Wednesday, November 20, 2013

I do it for the shower

Mansfield is not a large place and this isn't the best way to experience it, totally dark and buttoned up. Which is understandable in the middle of the night. In (roughly) the middle of nowhere.

Hard to believe I've been here once, 30 years ago, on the kind of weekend field trip that exchange students go on because someone thinks they should see something. You just go along, like a rag doll. In this case, a friend of a host mum drove us over the hill to visit the childhood home of Henry Handel Richardson, who wrote The Getting of Wisdom. Richardson grew up here in Mansfield, wherever it may be. For years a copy of the book sat unread in a box at my mother's house. Now it's a movie, and I regret not reading it and following up on whatever wisdom I should have gotten. Maybe it would have put me on a better path in life.

Nothing rings a bell, rolling through the main shopping district. It's a bit worrisome, as there's not a lot of town to roll through. In Whitfield, the third David and I looped back and forth many times in the dark, trying to find the control before realizing we'd run into a small error in the route sheet. No  more adventure left in me tonight.

Lo, ahead and left a red blinking light on an Audax sign. At eye level. A superb volunteer knew the importance of roping in us weary randonneurs! It's a sort of communal motel that's been taken over for this event. The large bike rack in the parking lot is full of bikes. Is everyone here already? That would explain my solitude on the last leg.

I park the Waterford, gather stuff, and head straight for the light in the doorway of the common room. At the sight of a rider, friendly faces look up in the kitchen and at the table for stamping cards. The guys who passed me with the flat are at a table, eating ice cream and laughing. Ah, it is warm in here. Warmth!

The meal is amazing. Wholesome, with protein and carbs and lots of flavor. Hot tea with milk. Kindness and patience are radiating from the volunteers. They're all in orange T-shirts but at this point, frankly it could not be more obvious who's a rider and who's not. Just watch us trying to walk in bike shoes, our eyes trying to focus, the delay in responses when a decision is needed.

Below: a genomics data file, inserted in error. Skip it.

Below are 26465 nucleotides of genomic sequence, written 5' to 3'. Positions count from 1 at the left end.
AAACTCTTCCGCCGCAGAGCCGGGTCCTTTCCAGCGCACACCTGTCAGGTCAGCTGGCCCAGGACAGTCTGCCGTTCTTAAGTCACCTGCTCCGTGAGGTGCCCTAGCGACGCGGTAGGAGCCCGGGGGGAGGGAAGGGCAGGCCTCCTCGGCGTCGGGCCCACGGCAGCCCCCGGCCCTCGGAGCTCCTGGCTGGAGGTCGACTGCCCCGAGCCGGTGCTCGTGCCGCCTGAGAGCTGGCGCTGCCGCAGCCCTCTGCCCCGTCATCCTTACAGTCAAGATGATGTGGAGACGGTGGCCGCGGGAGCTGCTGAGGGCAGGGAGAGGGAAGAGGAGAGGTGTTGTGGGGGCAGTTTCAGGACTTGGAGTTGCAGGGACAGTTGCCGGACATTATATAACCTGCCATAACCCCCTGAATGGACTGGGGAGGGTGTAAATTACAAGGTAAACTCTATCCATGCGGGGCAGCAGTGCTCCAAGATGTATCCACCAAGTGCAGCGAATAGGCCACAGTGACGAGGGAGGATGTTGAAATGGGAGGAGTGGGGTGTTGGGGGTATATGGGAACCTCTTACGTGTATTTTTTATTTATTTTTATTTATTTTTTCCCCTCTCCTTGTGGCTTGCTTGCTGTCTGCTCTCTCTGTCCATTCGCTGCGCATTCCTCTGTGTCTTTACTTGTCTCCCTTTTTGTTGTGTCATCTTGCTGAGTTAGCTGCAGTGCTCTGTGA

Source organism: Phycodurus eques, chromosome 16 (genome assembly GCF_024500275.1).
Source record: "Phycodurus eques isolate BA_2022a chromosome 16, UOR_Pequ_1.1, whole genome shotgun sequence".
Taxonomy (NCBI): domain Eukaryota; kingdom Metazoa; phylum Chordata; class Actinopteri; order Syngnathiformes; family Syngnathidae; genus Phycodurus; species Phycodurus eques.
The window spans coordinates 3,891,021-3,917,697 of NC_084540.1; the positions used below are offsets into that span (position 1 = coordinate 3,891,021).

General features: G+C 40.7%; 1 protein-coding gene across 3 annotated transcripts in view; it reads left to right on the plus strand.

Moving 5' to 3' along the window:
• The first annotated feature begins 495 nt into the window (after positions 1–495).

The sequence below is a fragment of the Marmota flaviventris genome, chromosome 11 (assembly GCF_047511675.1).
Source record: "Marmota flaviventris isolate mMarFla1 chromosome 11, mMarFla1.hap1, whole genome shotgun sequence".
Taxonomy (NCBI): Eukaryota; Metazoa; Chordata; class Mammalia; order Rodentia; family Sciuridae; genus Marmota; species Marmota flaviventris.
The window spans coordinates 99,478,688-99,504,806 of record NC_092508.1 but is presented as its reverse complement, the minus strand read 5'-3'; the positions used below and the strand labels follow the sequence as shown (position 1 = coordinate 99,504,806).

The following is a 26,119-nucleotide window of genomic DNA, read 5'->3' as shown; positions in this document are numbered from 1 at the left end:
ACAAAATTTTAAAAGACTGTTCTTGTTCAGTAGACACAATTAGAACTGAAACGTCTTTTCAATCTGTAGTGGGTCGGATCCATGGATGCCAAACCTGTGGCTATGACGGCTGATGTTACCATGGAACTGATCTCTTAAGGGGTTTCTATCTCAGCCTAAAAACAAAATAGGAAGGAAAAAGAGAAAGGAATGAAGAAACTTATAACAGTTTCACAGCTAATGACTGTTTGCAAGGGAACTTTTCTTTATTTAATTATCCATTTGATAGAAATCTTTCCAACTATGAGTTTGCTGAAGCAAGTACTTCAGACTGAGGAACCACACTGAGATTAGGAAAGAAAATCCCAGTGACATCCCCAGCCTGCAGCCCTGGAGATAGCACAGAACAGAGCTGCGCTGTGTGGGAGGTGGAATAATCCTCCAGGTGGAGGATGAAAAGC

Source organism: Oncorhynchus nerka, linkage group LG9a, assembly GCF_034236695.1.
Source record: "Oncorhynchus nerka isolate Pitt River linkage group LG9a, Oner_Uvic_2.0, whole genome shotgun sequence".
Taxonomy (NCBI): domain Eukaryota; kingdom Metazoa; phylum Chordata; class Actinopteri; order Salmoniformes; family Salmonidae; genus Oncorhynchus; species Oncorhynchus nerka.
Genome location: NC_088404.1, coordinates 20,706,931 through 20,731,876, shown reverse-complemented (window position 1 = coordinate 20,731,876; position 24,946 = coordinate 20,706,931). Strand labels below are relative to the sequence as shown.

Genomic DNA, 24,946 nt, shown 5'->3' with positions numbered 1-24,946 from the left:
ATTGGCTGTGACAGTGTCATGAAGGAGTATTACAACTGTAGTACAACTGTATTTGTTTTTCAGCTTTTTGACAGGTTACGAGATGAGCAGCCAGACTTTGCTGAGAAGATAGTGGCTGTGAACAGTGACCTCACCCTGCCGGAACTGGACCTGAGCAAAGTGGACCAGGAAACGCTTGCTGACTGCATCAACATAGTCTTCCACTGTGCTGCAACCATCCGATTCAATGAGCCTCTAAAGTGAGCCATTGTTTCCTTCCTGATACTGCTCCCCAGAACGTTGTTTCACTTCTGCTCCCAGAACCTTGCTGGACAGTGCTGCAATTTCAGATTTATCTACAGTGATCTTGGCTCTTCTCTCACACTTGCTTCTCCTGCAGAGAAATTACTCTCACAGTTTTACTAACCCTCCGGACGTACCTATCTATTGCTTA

And then, our delight with the food. I could sit here a long, long time just sort of wallowing in good stuff.

In comes Michael James, the rider from Canberra. In his honor I order another portion, and eat it. Then Sarah and her small posse come in. OK, that is my cue. Everything now is subtracting from sleep, which is coming on fast. Time to get the drop bag and get into the shower. Then, bed.

Arnie insists on carrying my duffle to the room. Remembering a room number, that can be kind of dicey. Carrying a bag, dicey. Good thing all I need to do is walk. These people are taking unbelievably good care of us. Arnie's exhausted too, running on little sleep, coming down with a cold. I shove some echinacea at him saying, it's just a plant, give it a try!

I manage to gather my shower kit and pajamas. First, brush teeth. Strip off these grimy stretchy clothes, kick the pile to one side. Then, turn on the water and get in.

There are no words to describe how it feels to have the hot water running over me, the soap working on  the layers of sweat and grime.

It's a transformative process that seems to make everything that's happened today, from leaving Laurel Hill before dawn, from running low on fuel, from heat exhaustion and fixing a flat and the cicadas and a lower back on fire, from careening down this side of the Great Dividing Range in the dark, completely normal and bearable.

Clean skin and clean hair. Clean teeth. I can barely stand up straight, yet every second standing here is worth it. You can't get this intensity of feeling in ordinary life. What you deserve and badly need and what's available all converging in the same time and place. Three days and nights on a bicycle, that's all it takes.

I need sleep. But I almost need this more.

1 comment :

  1. I really liked this. You're right, there is something about that level of extremity that makes everything vivid. And food! There is very little that tastes as good as food after a ride.
    Hopefully you had enough clothes that you didn't have to climb back into the grimy jersey the next morning. Was laundry available on the ride?

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